"When an epidemic is declared, medical care and vaccination must be combined to stop the spread of the disease," said Alex Wade, MSF head of mission in DRC. "Since mid-November [2019], the Congolese health authorities started measles supplementary immunization activities in the whole country.

"Meanwhile we continue to provide free quality medical care to patients," said Wade. "But for now, the epidemic is still several steps ahead of the medical-humanitarian response."

[MSF is] also active in the province of Kongo Central. To support the Congolese health authorities, on 13 Dec 2019 we opened a treatment centre for complicated measles cases in the general hospital in Matadi, capital of the province and the country's main port. A week earlier, another team had opened a similar facility a few hours' drive west, in the coastal town of Muanda. These treatment centres were overloaded within a few days after their opening, and teams had to relocate to larger structures.

In these treatment centres, MSF teams give specific attention to other illnesses associated with measles, such as malaria and malnutrition, which greatly increase the risk of death. But they also support the treatment of measles in the surroundings of these health zones by distributing treatment kits and strengthening surveillance and detection of new cases. They also provide free transport for patients who need to be transferred to clinics and hospitals.

Since 2018, MSF teams have been working to provide measles patients with appropriate care and undertake vaccination in various provinces of the country, including Ituri, Haut and Bas-Uele, Tshopo, Kasai, Mai-Ndombe, Kwilu, and Sud Ubangi. Between January 2018 and October 2019, a total of 46,870 patients were treated and 1,461,550 children were vaccinated by our teams in 54 health zones.

In collaboration with the Congolese Ministry of Health, [MSF] also helped to strengthen measles vaccination activities in areas where the Ebola outbreak continues to spread and, as a result, where vaccination coverage for other diseases has dropped dramatically. Unfortunately, many regions are still not vaccinated.

"Supplementary immunisation activities have been launched by the Congolese Ministry of Health, but there are still many health zones where the outbreak continues," says Wade. "We must wait until the end of these vaccinations to have a better understanding of the evolution of the epidemic.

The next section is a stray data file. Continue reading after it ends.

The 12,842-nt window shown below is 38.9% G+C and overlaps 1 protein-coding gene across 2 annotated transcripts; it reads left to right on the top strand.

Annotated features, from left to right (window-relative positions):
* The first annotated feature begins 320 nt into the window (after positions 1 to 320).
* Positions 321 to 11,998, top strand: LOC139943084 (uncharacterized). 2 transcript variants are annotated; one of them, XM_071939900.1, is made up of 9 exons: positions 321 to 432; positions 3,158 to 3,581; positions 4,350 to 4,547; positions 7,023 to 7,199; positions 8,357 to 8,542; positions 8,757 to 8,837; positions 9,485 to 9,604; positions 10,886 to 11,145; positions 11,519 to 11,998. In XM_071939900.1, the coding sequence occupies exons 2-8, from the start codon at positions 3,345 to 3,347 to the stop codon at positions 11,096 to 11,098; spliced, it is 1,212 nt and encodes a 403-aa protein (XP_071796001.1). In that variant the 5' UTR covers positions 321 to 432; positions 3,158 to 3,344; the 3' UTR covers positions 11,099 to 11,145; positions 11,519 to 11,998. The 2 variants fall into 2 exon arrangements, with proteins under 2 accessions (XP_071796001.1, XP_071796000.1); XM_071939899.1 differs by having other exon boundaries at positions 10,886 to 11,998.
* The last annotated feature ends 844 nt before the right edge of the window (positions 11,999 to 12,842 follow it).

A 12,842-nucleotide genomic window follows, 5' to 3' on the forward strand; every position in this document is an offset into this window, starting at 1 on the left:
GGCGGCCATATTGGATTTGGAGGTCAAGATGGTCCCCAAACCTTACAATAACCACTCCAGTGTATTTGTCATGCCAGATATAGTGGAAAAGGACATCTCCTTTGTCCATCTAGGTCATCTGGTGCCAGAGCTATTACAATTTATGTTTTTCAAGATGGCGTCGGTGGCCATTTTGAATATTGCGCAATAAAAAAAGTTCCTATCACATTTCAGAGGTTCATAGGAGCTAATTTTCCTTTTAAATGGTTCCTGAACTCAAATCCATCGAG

"However, the current implementation of this campaign suggests that needs will persist, especially for children over the age of 5 who will not have been vaccinated during this period," Wade continues. "It will then be essential that humanitarian organisations and other responders pool all possible efforts to help the Congolese Ministry of Public Health to overcome this measles outbreak. Too many children have died from this easily preventable disease."
Date: Wed, 18 Dec 2019 18:46:21 +0100 (MET)

Goma, DR Congo, Dec 18, 2019 (AFP) - Nearly 700,000 people have been displaced by violence in eastern Democratic Republic of Congo, Doctors Without Borders (MSF) said on Wednesday, pointing to "worrying" cases of malnutrition and sexual violence.   In a press release, it said more than 687,500 displaced people were now living in camps or with host families.

Between January and September, MSF treated at least 11,220 children suffering from malnutrition, 2,310 victims of sexual violence and 1,980 wounded, it said.   The agency highlighted the territories of Masisi, Rutshuru and Walikale in the southern part of North Kivu province.   "We have treated twice as many victims of sexual violence as last year," Ewald Stals, MSF's health coordinator in Masisi, said.

North Kivu province, which borders Rwanda and Uganda, is one of the most dangerous zones in Africa's Great Lakes region.   Militia groups have controlled much of the province since the Congo Wars of the 1990s, killing civilians and fighting over resources.
Date: Tue 10 Dec 2019
Source: Outbreak News Today [abridged, edited]

In a follow-up on the world's largest measles outbreak, the World Health Organization (WHO) reports that the Democratic Republic of the Congo (DRC) measles outbreak continues to grow and expand.

Since the beginning of the year through 2 Dec [2019], a total of 269 079 suspected measles cases, including 5430 deaths (CFR 2%), have been reported from all 26 provinces in the DRC.

Since 11 Nov [2019], 53 new health zones have confirmed epidemics.

This outbreak has already caused more deaths compared to the ongoing Ebola virus disease outbreak.

WHO notes that in addition to DRC, several other countries in the African region are also experiencing measles outbreaks. The underlying factor for the measles outbreaks in the African region is the inability of the vaccine administration systems to reach vulnerable children, rather than low uptake of the vaccines by the recipients, an increasing phenomenon seen in the developed world.

Some of the reasons for the low immunization coverage in the African region include inadequacies in the healthcare systems and social dislocation due to armed conflicts, poverty, other disasters, etc.